29 June 2011 | robert-temple-1
Down by the riverside
Mark Twain's novel TOM SAWYER has been filmed many times for the cinema and for television. It was made into a silent film in 1917, and this film of 1930 was the second film of the novel, and the first sound version. Many more films of the story would follow. The action is set in the year 1850 in St. Petersburg (now known simply as St. Peters), Missouri, on the banks of the Mississippi River. As the film starts, we see an authentic paddlewheel river boat travelling along the River, past the wharves of the town, which still existed in 1930 (although what town was actually used for these shots is unknown; most of the action is simply filmed in a Hollywood studio). The DVD which I obtained of this rare film from vintagefilmbuff.com was of a severely faded print, which in many shots faded almost to invisibility, and which also had poor sound. This film is badly in need of digital remastering. At the time of release in 1930, and indeed for another 25 years afterwards, no literate American viewer would have been unfamiliar with the famous book and its episodes, and most would have read it. Although Mark Twain's lasting classics are HUCKLBERRY FINN (the central character of which also appears as Tom's friend in TOM SAWYER) and LIFE ON THE MISSISSIPPI, the far more accessible and appealing book of his at the time the film was made was TOM SAWYER, which contained a simple narrative of the antics and adventures of the mischievous and lovable scamp, Tom Sawyer, an orphan boy living with his maiden aunt, Aunt Polly. The many quaint exclamations by Aunt Polly in the film such as 'Stars above!', 'Botheration!', and 'Ain't nobody gonna tell me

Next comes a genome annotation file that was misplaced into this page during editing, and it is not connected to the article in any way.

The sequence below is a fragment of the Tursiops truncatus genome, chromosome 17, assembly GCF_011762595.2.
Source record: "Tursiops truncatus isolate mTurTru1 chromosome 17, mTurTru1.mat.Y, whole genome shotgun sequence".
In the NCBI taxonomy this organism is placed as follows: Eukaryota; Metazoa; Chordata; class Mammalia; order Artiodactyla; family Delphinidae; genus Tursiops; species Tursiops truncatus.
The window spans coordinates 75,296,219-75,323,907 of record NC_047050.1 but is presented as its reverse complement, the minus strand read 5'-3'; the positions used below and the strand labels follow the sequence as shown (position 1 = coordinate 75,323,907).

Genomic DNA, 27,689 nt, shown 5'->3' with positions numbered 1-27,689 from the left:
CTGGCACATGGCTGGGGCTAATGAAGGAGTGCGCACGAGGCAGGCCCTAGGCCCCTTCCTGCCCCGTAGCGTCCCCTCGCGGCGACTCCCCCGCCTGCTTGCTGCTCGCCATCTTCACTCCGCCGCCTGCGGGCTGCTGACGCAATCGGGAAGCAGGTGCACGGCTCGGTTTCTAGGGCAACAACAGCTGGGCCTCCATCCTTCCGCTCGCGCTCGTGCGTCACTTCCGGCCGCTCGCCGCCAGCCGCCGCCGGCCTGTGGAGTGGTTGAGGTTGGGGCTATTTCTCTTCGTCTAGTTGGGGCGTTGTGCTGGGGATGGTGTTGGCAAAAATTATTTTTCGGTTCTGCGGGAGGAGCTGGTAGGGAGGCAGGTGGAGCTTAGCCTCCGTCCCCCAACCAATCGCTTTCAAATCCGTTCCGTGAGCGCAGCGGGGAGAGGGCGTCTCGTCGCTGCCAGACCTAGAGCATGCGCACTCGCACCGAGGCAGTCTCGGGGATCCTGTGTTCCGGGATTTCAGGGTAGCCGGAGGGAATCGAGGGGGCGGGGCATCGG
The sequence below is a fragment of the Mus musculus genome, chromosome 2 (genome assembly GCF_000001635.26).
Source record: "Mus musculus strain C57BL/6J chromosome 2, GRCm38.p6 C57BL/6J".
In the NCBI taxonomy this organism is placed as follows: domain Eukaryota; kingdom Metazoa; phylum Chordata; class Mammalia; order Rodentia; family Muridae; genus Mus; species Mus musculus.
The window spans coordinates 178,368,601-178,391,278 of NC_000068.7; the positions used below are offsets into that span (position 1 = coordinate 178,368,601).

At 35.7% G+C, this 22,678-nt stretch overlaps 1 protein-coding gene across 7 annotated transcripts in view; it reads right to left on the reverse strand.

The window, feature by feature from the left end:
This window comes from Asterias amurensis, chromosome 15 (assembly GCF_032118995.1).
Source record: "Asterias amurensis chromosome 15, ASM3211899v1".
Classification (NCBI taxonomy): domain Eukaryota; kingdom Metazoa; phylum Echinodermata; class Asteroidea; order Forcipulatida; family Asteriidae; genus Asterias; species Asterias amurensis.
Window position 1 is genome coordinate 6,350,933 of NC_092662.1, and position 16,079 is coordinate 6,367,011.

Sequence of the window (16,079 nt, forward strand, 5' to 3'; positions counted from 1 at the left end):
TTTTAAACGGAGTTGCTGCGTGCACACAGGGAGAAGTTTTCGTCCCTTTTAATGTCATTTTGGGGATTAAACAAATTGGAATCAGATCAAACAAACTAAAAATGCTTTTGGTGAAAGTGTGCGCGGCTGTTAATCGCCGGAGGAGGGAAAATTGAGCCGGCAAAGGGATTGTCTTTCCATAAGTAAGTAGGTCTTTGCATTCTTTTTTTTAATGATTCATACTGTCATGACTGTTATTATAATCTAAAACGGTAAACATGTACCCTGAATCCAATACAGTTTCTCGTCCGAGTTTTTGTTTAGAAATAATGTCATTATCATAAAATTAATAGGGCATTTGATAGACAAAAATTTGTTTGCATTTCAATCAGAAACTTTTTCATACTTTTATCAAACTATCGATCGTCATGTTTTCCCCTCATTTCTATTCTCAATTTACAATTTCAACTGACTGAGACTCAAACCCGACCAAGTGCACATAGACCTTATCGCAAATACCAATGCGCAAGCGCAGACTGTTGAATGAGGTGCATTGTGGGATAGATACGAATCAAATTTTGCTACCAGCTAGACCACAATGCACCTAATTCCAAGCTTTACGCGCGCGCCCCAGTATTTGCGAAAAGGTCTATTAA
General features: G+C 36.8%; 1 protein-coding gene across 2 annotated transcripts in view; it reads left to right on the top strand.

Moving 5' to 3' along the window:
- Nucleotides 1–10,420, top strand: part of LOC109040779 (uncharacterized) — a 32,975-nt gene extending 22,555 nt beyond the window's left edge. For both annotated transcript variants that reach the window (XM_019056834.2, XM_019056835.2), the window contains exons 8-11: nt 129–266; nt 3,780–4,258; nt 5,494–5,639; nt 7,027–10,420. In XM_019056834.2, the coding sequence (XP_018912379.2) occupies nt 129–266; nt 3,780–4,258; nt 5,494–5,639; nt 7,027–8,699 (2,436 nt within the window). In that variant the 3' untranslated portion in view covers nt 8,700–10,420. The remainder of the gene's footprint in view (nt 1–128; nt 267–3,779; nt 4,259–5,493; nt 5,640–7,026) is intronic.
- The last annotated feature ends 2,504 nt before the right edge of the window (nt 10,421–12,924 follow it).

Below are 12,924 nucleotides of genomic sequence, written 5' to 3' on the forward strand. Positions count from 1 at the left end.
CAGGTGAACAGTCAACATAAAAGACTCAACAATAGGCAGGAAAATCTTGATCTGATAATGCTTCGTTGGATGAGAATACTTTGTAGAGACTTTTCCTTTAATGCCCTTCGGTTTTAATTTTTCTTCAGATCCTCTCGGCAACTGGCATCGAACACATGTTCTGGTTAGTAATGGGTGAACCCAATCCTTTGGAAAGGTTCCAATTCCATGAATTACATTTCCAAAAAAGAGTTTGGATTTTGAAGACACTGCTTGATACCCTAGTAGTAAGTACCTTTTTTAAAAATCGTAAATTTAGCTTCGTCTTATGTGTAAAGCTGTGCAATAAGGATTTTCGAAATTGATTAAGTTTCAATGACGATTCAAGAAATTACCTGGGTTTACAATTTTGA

' are perfectly authentic speech of the Old South, though they probably haven't been uttered since the 1950s. John Cromwell, who directed this film, was born in 1887 in Toledo, Ohio, and although he was therefore not a Southerner by any means, he was old enough to remember the era of Mark Twain's peak popularity vividly and have a feel for it. The film is mostly the story of the children of the riverside town. Tom himself is described as 'a child of nature', and he goes around barefoot with a tattered straw hat and ripped trousers, though he is a model of haute couture compared to his friend Huck Finn, the outcast boy, whose father is a hopeless drunk and who lives without a family in obscure poverty. If there had been a railroad in the town, he would have been described as coming 'from the wrong side of the tracks', since in Southern towns it was always the railway at the edge of the town which formed the boundary between the town itself and the depressing penumbra of impoverished outsiders living beyond it in tumbledown houses or shacks who were not accepted in the town's 'proper society' and were treated as social outcasts. The respectable people of the town of Tom Sawyer spurn Huck, but that does not deter Tom one bit from making him his best friend. Tom is played by Jackie Coogan, and Huck by Junior Durkin. Coogan does well, although Durkin is not particularly good and even succeeds in making Huck boring, which takes a lot of lack of talent to manage to do! This was Durkin's first film, aged 16, and he played Huck the next year in HUCKLEBERRY FINN (1931). By 1935 he had left the acting profession. Since Durkin was a New Yorker, casting him as Huckleberry Finn was an absurdity. He spoke wrong, he looked wrong, and he behaved wrong. The best child actor in the film was Mitzi Green, who played Becky Thatcher, the girl Tom has a crush on. Even though she came from the Bronx and also spoke wrong, everything else about her was perfect. Her facial expressions are priceless. She was only ten years old when she made TOM SAWYER. She went on acting until 1952 but died prematurely of cancer at the age of only 48. Coogan was 16 at the time of the film. Both he and Mitzi Green carried over, with Durkin, into the sequel HUCKLEBERRY FINN the next year. Coogan acted right up until 1984, the year he died, appearing in 138 films. This film is a low-budget production made without a great deal of care, but it conveys much which is authentic and charming, and gives us something of Twain's vision, if only because it is so unpretentious, just as life in that small town was also in those days gone by. Anyone who enjoys American nostalgia would find something in this film. And for those interested in Mark Twain, whose real name was Samuel Clemens, I can reveal that he claimed to be a direct descendant of the English regicide Gregory Clement, who signed the Death Warrant of King Charles I. Clement was a Member of Parliament and one of the wealthiest men in England in his day. He earned his fortune by trading in India, where he lived for years during the reign of Shah Jehan, who built the Taj Mahal. When next thinking of the fondness Mark Twain had of the simple life, which he recorded so lovingly in his writings, bear in mind that his ancestor was personally acquainted with the tyrannical and brutal ruler who built one of the most famous tourist monuments in the world, which is possibly the most extravagant ever constructed. Clement became so disgusted with monarchy as a result of the excesses of Shah Jehan and his Court, that he did not hesitate to join in cutting off the head of his own minor tyrant at home, the tiny tot (only 4 feet 11 inches tall), Charles I. Never cross a Clement or Clemens! Or should I say, regarding a Clement and a king, and you Mark my words: 'Never the Twain shall meet?'